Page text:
Folding at the birth of the nascent chain: coordinating translation with co-translational folding

Curr Opin Struct Biol. 2011 Feb;21(1):25-31. doi: 10.1016/ Epub 2010 Nov 24.


In the living cells, the folding of many proteins is largely believed to begin co-translationally, during their biosynthesis at the ribosomes. In the ribosomal tunnel, the nascent peptide may establish local interactions and stabilize α-helical structures. Long-range contacts are more likely outside the ribosomes after release of larger segments of the nascent chain. Examples suggest that domains can attain native-like structure on the ribosome with and without population of folding intermediates. The co-translational folding is limited by the speed of the gradual extrusion of the nascent peptide which imposes conformational restraints on its folding landscape. Recent experimental and in silico modeling studies indicate that translation kinetics fine-tunes co-translational folding by providing a time delay for sequential folding of distinct portions of the nascent chain.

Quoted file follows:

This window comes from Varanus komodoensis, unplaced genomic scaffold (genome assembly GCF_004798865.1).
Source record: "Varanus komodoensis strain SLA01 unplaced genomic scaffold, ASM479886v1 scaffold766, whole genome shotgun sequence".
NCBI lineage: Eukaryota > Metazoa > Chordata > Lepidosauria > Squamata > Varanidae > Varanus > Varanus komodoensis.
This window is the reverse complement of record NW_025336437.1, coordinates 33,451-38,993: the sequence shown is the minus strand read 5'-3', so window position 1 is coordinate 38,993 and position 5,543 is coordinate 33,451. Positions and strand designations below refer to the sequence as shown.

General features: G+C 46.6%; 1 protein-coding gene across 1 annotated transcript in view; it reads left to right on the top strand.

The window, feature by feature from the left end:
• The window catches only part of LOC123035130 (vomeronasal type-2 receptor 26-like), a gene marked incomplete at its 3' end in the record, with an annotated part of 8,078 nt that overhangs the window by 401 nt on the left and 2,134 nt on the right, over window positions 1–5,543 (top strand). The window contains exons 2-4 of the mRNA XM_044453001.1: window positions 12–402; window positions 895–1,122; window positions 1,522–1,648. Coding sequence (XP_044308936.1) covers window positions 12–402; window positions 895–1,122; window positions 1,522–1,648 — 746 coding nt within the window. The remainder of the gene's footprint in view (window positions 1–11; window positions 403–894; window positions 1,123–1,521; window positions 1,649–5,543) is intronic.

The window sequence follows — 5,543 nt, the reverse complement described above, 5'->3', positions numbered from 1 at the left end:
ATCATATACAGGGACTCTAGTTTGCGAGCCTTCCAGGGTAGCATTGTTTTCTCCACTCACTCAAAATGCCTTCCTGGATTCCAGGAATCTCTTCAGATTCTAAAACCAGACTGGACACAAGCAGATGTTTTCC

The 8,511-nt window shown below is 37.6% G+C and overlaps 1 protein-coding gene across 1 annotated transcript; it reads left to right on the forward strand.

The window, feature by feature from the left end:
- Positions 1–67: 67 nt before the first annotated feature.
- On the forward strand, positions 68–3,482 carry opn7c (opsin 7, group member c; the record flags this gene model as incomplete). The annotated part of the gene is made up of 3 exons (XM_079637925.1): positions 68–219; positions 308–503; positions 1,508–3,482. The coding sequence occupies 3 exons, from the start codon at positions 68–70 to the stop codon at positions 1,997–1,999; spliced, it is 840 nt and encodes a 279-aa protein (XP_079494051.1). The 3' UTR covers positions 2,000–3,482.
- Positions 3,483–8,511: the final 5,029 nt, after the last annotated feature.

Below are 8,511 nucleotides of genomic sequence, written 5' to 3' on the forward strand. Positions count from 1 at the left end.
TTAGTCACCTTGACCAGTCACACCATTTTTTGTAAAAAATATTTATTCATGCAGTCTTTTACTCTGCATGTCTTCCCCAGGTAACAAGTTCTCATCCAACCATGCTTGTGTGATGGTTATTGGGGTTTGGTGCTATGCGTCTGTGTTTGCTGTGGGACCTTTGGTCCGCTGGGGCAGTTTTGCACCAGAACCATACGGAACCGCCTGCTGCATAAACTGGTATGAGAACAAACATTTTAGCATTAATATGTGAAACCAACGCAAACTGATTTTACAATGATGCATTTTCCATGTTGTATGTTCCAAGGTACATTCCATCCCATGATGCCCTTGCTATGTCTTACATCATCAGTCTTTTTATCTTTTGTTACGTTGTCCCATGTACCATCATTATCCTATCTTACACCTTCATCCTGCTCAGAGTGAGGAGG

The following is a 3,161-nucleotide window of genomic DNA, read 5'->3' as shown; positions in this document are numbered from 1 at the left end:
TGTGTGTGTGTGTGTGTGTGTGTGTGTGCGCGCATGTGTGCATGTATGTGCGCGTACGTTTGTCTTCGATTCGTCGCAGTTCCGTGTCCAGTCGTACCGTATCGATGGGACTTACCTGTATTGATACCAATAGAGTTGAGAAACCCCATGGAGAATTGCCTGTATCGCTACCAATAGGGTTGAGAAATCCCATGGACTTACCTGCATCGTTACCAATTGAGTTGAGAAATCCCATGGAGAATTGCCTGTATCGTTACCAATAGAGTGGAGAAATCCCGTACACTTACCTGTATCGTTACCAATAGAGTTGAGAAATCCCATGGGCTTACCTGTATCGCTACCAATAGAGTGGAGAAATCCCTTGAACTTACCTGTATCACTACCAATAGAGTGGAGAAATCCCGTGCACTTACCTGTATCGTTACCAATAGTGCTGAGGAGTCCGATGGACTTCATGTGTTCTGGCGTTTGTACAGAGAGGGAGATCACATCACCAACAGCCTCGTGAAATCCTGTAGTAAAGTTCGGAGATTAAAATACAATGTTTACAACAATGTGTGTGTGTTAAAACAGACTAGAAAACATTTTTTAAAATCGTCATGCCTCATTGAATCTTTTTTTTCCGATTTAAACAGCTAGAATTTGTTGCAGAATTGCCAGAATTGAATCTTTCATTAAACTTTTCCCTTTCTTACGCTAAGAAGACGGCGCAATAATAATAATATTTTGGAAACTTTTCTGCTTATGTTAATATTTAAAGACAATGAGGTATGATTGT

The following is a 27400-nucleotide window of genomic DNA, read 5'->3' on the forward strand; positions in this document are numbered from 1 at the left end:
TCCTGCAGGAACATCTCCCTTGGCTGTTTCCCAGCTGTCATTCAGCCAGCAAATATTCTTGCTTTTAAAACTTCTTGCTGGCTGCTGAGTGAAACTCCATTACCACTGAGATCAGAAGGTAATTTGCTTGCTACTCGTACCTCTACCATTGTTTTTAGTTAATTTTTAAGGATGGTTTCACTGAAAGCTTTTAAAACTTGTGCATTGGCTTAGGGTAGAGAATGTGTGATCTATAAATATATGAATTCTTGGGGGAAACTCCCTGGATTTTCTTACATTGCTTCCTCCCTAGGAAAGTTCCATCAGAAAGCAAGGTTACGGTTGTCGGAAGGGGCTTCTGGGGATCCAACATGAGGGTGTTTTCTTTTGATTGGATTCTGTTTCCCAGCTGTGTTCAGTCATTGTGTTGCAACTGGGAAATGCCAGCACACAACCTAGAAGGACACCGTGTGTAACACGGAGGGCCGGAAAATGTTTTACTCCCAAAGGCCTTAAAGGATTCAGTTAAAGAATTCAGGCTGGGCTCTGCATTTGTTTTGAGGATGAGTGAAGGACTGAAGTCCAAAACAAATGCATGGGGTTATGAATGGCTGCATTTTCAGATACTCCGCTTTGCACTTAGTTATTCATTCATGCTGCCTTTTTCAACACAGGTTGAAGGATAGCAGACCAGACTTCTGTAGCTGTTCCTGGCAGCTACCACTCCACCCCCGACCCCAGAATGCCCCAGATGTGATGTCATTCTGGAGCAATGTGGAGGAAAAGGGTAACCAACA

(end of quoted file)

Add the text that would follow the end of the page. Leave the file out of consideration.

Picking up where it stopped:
Publication types

  • Research Support, Non-U.S. Gov't
  • Review

MeSH terms

  • Protein Biosynthesis*
  • Protein Folding*
  • Protein Structure, Tertiary
  • Proteins / chemistry*
  • Proteins / genetics
  • Proteins / metabolism*
  • RNA, Messenger / genetics
  • Ribosomes / chemistry
  • Ribosomes / metabolism


  • Proteins
  • RNA, Messenger